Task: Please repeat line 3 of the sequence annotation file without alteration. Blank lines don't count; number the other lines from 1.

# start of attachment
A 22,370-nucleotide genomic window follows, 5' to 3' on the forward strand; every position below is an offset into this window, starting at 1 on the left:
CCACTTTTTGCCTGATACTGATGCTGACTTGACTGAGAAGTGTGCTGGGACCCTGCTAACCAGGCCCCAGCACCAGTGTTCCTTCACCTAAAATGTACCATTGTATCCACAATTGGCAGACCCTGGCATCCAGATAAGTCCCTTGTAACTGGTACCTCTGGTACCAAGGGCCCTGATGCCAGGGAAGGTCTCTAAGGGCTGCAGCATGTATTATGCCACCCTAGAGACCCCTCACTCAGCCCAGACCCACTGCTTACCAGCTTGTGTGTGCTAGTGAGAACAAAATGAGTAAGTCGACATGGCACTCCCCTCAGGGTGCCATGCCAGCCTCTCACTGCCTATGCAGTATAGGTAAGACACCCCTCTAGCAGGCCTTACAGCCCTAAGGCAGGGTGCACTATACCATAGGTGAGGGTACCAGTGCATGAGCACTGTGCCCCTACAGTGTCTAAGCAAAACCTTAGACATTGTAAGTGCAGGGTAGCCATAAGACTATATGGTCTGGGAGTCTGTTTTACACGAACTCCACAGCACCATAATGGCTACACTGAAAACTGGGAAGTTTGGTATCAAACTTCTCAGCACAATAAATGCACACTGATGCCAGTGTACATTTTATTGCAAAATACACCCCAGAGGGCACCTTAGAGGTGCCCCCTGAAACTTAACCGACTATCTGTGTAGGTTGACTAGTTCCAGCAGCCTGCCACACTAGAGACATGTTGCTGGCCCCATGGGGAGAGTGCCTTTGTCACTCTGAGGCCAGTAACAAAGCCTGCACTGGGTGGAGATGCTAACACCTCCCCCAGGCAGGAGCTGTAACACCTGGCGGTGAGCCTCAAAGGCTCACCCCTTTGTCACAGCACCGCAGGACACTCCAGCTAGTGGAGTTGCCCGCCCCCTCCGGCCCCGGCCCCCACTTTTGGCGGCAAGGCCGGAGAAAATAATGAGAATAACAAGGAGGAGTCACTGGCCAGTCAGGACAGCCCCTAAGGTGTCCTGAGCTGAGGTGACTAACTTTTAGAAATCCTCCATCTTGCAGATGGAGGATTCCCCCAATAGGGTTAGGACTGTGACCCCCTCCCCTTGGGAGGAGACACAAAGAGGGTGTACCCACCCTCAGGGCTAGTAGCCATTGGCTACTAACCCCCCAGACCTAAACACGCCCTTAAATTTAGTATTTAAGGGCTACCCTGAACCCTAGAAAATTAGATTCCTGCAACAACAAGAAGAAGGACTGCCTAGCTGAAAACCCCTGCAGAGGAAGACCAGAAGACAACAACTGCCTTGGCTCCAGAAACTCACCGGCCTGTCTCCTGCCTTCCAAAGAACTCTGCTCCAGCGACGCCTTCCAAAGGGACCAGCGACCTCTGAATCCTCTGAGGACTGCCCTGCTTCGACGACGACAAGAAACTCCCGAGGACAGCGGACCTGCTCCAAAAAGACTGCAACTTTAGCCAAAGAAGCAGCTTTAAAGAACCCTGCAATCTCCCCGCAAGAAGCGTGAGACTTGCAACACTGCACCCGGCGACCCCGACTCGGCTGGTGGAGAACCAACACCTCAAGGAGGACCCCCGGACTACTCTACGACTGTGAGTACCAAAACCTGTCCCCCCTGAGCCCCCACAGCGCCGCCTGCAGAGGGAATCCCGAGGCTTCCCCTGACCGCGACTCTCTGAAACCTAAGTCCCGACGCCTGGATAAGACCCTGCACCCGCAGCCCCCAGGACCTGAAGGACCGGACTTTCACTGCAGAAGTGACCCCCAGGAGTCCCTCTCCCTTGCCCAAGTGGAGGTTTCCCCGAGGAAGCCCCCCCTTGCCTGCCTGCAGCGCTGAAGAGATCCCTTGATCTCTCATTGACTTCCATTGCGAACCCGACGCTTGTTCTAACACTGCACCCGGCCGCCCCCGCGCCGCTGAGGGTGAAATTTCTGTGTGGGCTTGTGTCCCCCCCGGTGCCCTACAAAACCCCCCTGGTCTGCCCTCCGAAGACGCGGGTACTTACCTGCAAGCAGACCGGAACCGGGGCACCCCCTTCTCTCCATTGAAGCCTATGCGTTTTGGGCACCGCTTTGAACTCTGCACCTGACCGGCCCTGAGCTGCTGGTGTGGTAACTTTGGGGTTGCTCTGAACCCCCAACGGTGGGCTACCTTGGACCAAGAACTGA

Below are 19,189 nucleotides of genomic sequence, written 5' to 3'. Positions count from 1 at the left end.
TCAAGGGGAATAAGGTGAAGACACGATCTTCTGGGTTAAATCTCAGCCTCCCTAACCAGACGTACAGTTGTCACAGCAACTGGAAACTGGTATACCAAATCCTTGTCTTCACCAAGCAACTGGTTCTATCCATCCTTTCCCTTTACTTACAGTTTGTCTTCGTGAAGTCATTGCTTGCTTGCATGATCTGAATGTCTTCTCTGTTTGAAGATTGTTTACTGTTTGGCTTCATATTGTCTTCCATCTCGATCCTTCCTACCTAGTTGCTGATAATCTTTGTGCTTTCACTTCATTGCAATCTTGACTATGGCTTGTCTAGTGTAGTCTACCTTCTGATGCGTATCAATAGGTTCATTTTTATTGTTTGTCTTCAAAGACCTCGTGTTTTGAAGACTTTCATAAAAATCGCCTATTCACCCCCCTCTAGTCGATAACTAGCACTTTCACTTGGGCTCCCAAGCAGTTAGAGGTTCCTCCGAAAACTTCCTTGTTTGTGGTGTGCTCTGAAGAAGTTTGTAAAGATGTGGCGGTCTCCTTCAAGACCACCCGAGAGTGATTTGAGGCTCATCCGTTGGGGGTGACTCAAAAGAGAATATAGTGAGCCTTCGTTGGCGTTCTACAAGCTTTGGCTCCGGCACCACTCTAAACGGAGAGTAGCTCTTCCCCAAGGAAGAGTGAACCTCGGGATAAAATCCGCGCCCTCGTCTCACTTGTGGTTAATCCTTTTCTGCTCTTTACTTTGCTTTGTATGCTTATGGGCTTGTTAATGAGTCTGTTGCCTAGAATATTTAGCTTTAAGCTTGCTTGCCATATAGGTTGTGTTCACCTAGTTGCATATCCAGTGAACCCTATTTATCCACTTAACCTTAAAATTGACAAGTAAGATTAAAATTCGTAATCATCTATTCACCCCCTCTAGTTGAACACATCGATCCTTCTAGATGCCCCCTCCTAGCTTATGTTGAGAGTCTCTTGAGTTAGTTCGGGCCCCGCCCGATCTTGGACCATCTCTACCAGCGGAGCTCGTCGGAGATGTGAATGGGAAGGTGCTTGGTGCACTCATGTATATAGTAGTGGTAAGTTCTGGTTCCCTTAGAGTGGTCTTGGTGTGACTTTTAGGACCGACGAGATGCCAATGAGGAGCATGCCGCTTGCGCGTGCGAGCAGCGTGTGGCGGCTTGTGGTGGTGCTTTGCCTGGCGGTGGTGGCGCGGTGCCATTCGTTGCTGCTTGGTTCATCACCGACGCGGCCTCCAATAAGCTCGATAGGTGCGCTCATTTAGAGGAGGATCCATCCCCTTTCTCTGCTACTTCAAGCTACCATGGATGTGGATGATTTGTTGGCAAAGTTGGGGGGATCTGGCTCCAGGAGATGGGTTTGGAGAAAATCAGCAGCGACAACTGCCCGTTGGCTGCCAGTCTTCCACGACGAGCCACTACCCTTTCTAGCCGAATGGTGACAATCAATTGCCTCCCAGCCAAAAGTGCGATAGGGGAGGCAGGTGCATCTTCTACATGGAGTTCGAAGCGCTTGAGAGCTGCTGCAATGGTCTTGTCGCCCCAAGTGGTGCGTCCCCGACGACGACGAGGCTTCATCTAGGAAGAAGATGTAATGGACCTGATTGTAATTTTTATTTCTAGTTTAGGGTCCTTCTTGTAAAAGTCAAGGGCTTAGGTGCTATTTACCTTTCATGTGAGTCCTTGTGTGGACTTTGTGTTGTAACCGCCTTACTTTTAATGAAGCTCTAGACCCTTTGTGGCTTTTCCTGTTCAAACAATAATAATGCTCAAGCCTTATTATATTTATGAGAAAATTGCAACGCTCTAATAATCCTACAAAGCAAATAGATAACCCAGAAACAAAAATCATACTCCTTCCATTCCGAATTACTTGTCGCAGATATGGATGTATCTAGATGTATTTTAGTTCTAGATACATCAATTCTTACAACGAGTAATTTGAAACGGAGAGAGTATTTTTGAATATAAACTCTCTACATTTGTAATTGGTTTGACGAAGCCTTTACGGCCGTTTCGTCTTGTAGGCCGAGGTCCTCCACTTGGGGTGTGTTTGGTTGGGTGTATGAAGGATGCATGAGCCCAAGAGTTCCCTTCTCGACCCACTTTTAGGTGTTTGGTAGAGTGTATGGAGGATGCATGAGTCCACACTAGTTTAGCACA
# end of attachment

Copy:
Below are 19,189 nucleotides of genomic sequence, written 5' to 3'. Positions count from 1 at the left end.